Another four book month and this one includes a reread. At least I finally got the millstone that is Acacia off my back. I am so glad to not be reading that book any more. I hope to keep up the pace in July, which it looks like I will at this point.
David Anthony Durham
This is the book that has been slowing me down for the better part of four months. It came highly recommended by some people I know, but the more I read it the less I enjoyed it. It follows the royal family of the Acacian Empire: the Emperor and his four children. At the end of the first part, the Emperor is killed, his empire crushed and the children are scattered. It is quite similar in set up to A Song of Ice and Fire. In the second half of the book, the children have grown and they come together to save their homeland. The big twist is that the protagonist’s empire is an awful place. The government distributes drugs to the populace and pays of a distant power with a yearly quota of slaves. Of course, the people that conquer them are no better.
My big problem with this book is that is ponderously written. It features a lot of telling rather than showing. Instead of having the read find out about the drugs or slaves, it just flat tells it in narration. The reader doesn’t get to see the characters mature, they are just told that it happens. It switched between the four, as well as a few other characters so frequently that it is hard for any of them to build any narrative momentum.
SPOILERS. I also don’t buy a lot of the events in the second half of the book. The eldest daughter is captured by the bad guys and spends ten years (or however many it was) a essentially a prisoner trapped in the palace. Suddenly, she goes from hating Hamish Mien, the villain, she falls in love with him. Falling for her captor, that is an understandable development, but having her hate him for all those years before suddenly changing her mind was hard to swallow. Then there is the death of the eldest son. While leading an army, he accepts a duel to the death to determine a battle. Instead of finishing a battle he has already essentially won, he chooses to fight a man he knows he can’t beat in a duel that even he calls a bad idea as soon as it is suggested. It is just a monumentally stupid plot twist. END SPOILERS
Those moments of just flat out stupidity, on top of how far removed the book keeps the reader from the characters, really killed the book for me. I understand why this got recommended to me, but I really didn’t enjoy it at all.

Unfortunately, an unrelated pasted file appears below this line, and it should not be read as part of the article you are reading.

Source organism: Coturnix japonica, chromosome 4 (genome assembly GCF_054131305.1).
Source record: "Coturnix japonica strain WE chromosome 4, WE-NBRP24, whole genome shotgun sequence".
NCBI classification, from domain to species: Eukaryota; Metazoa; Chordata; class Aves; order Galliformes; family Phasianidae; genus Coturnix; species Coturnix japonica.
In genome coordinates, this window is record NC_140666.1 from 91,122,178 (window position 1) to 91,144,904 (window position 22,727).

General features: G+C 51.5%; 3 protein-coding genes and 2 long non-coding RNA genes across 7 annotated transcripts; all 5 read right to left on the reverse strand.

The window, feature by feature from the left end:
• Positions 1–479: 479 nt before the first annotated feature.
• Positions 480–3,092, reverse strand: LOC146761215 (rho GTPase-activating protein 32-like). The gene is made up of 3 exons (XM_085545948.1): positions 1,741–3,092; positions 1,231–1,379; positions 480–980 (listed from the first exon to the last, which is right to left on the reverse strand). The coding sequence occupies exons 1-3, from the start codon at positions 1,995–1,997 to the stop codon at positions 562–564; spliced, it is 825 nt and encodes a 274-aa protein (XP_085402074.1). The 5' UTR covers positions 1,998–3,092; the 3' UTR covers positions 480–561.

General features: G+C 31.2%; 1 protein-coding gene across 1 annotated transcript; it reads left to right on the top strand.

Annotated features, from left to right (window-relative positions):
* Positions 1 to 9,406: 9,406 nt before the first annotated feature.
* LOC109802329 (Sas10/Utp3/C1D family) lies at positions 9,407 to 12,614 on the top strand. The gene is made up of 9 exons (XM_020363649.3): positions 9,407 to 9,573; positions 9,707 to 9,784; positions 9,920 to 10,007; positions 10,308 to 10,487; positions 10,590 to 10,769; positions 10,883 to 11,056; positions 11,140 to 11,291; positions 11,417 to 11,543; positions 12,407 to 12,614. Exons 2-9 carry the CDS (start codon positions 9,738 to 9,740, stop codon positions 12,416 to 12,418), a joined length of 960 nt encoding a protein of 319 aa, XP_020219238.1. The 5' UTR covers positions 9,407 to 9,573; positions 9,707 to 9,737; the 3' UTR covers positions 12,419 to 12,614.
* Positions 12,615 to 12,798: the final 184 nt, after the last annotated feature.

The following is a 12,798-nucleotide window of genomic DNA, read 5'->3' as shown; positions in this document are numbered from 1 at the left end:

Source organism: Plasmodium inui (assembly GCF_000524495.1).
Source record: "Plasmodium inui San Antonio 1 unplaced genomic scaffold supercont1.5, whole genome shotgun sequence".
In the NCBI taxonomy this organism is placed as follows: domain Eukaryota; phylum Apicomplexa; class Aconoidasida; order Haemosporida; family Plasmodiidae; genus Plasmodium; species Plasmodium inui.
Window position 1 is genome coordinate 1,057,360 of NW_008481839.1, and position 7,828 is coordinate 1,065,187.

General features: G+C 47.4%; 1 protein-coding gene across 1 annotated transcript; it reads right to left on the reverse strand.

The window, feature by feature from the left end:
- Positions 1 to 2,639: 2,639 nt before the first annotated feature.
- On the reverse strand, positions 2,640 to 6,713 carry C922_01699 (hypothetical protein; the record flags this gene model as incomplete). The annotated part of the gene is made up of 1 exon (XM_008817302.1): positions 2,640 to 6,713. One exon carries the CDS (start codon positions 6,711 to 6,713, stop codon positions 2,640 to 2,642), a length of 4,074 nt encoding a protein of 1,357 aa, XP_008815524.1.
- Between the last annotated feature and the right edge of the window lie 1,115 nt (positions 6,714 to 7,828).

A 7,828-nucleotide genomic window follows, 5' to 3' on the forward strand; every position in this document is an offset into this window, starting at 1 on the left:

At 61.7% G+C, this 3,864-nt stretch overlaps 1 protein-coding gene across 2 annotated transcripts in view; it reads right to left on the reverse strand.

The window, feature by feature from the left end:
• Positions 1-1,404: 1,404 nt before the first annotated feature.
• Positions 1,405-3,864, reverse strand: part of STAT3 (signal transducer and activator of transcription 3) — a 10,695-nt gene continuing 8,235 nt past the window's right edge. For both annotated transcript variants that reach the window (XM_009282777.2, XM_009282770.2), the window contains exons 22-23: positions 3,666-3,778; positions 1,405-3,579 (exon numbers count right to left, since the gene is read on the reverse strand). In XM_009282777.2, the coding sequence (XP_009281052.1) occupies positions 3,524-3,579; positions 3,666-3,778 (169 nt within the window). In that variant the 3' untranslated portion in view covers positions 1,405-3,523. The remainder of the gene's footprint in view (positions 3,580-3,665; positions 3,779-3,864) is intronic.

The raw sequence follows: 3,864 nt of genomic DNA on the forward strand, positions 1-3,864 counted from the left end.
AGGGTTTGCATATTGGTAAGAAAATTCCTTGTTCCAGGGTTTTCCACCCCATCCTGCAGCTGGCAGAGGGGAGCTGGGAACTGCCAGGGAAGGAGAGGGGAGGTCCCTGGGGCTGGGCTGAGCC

The Five Red Herrings
Another Wimsey mystery. Possibly my least favorite in the series. There is just no personal stake here. There is no victim to feel for or diabolical criminal to catch. There is just a guy that nobody liked getting killed and everyone is a suspect because nobody liked him. Wimsey also doesn’t get a lot to do in this book. That was also true of Gaudy Night, but there he was replaced by his love interest and an interesting character on her own. Here he is replaced by some bland policemen. The mystery itself is actually quite enjoyable, but most of the Wimsey stories I’ve read have had another layer that this one lacks.
Diamonds are Forever
The odd thing about this fourth Bond novel is that the spy stuff doesn’t really get going until past the halfway point of the book, and even then there is very little of it. Bond is investigating a diamond smuggling operation, so he goes somewhat undercover and smuggles some diamonds into America. His payment is arranged by the mobsters he’s smuggling for in a fixed horse race. He meets up with former CIA Agent Felix Leiter, who is investigating the same people. Leiter throws arranges for the fixed jockey to throw the race. So Bond’s mobster employers arrange for him to get paid with fixed gambling. So he goes to Vegas.
I guess the point of the book is Bond’s growth as a character. He feels like he’s moved on from Vesper in Casino Royale and actually connects with her as a person. Most of the book is just Bond touring America and sharing his thoughts. Unsurprisingly, his thoughts tend to be sexist and racist. Shocking, I know. This book was pretty much the opposite of what I want from a Bond story. I would rather have action and monomaniacal villains, not normal gangsters and ruminations on the fleeting nature of life and love.
The Eyre Affair
I first read this more than two years ago and absolutely loved it. Now that I’ve read the rest of the series, as well as the rest of Fforde’s body of work, I still love. It is a great book. One of my absolute favorites.
Thursday Next is just a great character. She is highly competent and brave, but also flawed. The big conflict between her and her love interest is that she is unwilling to admit that the tragedy she was involved with in the ongoing, at least in the books reality, Crimean War was at least partly the fault of her brother who died in that tragedy. It is her loyalty to her brother straining everything else because he was at fault. She is also the perfect kind of character to be the lead this sort of screwed up mystery. She is tolerant of nonsense while not stooping to participate in it.
I think on of things that draws me to this is that Jane Eyre is one of my favorite classic novels. It is also a weird book, being kind of Gothic and kind of a fairy tale and kind of a romance. It is the prefect book to fiddle with in this sort of meta-fictional manner. Read this.